In the wake of medical mistakes that led to three patient deaths, the Massachusetts health department announced last week it would conduct a review of the state hospital license for Boston's Children's Hospital.
The announcement followed a highly critical report issued by CMS investigators that cited a pattern of poor communication among clinicians and blurred lines of authority for the care of children with complex problems, which contributed to the deaths.
In a statement, James Mandell, the hospital's president and chief executive officer, said the facility "did not provide the high level of care to these patients that is our standard."
Two of the patients died in August 2002. One was a cerebral palsy patient who died of a heart attack five days after admission; the other died from a perforated ulcer after removal of both the patient's kidneys in advance of a planned transplant.
But some of the same problems with delineating responsibility remained in early May 2003 when a patient with epilepsy died hours after surgery to insert electrodes inside his skull to detect where seizures were taking place.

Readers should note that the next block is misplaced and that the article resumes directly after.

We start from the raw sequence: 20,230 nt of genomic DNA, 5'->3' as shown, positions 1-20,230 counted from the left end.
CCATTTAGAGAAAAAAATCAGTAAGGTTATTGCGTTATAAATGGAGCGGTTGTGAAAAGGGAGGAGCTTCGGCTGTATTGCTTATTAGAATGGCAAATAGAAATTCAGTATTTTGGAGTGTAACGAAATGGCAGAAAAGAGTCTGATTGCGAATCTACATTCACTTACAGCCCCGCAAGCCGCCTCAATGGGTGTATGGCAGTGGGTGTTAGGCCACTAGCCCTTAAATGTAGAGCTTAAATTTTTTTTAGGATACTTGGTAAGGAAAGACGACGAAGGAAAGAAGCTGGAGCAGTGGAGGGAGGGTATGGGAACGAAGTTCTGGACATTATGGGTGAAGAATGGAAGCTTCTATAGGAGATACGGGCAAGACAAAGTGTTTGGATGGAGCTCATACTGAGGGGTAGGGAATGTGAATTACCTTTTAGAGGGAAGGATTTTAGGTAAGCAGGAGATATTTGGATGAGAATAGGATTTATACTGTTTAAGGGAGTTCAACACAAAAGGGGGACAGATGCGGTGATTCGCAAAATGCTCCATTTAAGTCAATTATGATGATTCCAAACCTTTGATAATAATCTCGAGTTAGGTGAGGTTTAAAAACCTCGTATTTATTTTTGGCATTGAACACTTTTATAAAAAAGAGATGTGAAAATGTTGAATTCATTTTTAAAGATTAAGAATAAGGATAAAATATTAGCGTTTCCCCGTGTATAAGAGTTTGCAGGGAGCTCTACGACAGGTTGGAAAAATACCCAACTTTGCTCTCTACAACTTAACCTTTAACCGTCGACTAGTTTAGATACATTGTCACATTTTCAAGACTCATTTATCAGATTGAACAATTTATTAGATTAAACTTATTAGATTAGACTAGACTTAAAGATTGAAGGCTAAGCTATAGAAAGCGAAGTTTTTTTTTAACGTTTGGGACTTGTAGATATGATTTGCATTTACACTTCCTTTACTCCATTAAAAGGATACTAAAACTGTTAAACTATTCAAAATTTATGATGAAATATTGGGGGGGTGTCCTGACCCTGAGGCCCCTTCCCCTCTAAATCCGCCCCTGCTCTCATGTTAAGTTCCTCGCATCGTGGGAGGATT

The boy suffered a rare grand mal seizure while recovering in the intensive-care unit, but residents did not recognize the seriousness of the event and waited too long to call for help, said Michelle Davis, a hospital spokeswoman.
An attending intensive-care physician was in the hospital, but the authority for the case had not been transferred to her from the surgeon, Davis said. Meanwhile, residents and neurosurgery fellows at the bedside eventually contacted the neurosurgeon by phone, but the boy's condition already had deteriorated.
The hospital submitted to the CMS and state health department a corrective action plan that assigns responsibility for the care of children in transition from one department to another. For example, the critical-care attending physician in the ICU, not the surgeon in charge of the procedure, will be in charge of patients admitted to the unit after surgery.
According to the plan of correction, the hospital created a set of expectations in July on the role and responsibilities of attending physicians and their supervision of residents, including insistence that physicians "respond fully and respectfully to any questions or concerns expressed by the care team, including residents and fellows."
The action plan also reported that a new ombudsman position was created to investigate concerns by trainees that physician faculty are either too slow to respond to requests for help or give the impression that such requests are unwelcome.
Davis declined to say whether such an atmosphere of disrespect for residents was a factor in the deaths, but she added, "Here at Children's that's not going to be tolerated in leadership. That's not the kind of leaders we're looking for."